Drexel University's Research Experiences for Teachers (RET)
Switchable Holographic Polymer Dispersed Liquid Crystals (HPDLCs) and Their Applications
This research is being pursued, as it has specific applications to:
replacing diffraction grating/prisms in optical spectrometers, improving
visual display technology (cell phones, TVs, computer monitors), and
acting as 'light switches' for transmission lines in the fiber optics
In the laboratory, the writer was shown how to prepare an HPDLC mixture, from its basic components: two polymers,a liquid crystal (LC), a light-sensitive initiator, and a surfactant. Since the mixture was photosensitive, all sample preparation had to be performed under red lighting. After preparation, the 532 nm laser was properly aligned, and the samples were exposed at 5 watts of power (sufficient to burn the retina) for a minute duration. By varying the incident angle of the beam, a Bragg grating of a specified pitch could be produced.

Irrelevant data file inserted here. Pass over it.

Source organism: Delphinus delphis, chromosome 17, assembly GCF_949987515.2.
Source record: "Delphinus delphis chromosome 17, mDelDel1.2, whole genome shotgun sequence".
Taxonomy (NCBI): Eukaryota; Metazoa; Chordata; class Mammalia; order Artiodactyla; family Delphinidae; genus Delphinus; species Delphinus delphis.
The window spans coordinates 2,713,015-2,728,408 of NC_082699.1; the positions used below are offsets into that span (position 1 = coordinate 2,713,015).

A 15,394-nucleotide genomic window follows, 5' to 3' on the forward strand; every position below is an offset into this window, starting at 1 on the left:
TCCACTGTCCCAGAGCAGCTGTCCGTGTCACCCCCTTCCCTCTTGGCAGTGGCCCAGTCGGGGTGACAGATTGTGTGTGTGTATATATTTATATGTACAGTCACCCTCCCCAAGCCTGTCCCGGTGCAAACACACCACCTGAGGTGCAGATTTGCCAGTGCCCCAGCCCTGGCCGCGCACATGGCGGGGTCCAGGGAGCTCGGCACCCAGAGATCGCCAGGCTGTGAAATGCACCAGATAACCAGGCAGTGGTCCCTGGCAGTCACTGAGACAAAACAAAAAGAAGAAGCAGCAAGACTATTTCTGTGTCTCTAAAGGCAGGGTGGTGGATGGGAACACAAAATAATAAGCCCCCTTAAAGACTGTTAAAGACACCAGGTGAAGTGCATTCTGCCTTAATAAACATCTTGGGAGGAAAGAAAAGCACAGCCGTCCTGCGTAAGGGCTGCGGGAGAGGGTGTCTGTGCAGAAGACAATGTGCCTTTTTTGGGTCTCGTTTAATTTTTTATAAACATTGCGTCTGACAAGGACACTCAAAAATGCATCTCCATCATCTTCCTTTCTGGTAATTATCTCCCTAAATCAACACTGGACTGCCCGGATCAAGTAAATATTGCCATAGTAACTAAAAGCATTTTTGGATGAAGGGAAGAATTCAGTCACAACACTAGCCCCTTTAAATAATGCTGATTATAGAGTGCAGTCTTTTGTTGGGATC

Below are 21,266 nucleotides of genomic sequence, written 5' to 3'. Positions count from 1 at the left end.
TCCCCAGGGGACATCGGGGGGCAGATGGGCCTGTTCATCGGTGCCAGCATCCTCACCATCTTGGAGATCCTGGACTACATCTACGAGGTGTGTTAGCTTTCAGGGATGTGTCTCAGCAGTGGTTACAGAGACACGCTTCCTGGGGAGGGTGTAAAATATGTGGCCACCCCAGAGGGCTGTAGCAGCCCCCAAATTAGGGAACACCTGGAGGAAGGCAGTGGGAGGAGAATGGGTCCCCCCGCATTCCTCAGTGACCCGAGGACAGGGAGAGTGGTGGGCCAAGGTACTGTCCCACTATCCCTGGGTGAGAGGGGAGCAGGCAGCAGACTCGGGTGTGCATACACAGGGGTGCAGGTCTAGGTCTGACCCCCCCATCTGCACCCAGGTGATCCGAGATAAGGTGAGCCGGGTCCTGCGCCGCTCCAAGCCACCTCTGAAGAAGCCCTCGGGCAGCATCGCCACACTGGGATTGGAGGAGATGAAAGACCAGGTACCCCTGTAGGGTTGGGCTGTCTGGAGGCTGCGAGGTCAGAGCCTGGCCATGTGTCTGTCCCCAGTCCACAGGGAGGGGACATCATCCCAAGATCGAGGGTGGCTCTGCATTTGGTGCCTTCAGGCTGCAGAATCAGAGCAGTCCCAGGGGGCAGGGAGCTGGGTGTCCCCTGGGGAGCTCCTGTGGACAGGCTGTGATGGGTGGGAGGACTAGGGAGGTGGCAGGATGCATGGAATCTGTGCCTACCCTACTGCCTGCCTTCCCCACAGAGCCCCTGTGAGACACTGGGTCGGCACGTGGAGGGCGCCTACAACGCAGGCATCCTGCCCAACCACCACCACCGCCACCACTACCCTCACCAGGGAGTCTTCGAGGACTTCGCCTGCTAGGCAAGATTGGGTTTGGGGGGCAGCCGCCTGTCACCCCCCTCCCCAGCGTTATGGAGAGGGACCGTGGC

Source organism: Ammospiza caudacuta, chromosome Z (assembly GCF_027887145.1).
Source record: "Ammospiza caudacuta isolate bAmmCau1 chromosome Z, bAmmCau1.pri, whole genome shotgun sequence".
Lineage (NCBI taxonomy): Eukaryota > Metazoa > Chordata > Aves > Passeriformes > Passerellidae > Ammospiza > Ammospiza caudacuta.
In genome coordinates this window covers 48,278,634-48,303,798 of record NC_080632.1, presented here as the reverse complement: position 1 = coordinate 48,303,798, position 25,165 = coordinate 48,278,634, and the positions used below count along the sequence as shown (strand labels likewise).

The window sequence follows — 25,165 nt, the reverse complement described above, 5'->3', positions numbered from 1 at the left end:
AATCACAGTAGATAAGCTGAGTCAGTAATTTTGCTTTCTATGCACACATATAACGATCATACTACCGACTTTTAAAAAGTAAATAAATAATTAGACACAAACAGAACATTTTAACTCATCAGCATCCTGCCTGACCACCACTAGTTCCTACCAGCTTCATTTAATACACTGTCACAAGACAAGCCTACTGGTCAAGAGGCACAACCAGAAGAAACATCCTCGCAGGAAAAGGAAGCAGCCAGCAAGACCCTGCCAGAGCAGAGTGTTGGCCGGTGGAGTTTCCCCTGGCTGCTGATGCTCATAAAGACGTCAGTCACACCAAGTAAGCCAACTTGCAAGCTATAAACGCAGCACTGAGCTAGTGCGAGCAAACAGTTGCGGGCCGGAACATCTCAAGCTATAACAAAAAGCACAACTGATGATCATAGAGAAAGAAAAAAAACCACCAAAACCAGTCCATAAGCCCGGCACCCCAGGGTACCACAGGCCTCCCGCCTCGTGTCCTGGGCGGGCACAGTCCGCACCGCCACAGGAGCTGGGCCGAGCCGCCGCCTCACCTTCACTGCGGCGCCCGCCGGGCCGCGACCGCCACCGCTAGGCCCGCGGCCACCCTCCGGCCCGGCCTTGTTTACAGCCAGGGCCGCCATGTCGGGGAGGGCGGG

The exposed samples were then placed in an optical spectrometer to measure the percent transmittance, allowing the notch wavelength of the transmitted light to be determined for each grating pitch.
Wire leads were attached to the samples and they were stacked together, as though one were making a sandwich. A specified voltage potential was placed across one interface of the stack to allow the HPDLC to 'switch'. That is, the refractive indicies of the polymer and the LC match and allow more light to be transmitted under this potential.
A waveform analysis was performed on the samples to verify the
amount of light transmitted thought the switched stack.
Next summer, the writer hopes to return to Dr. Adam Fontecchio's laboratory to continue other investigations into electo-optics.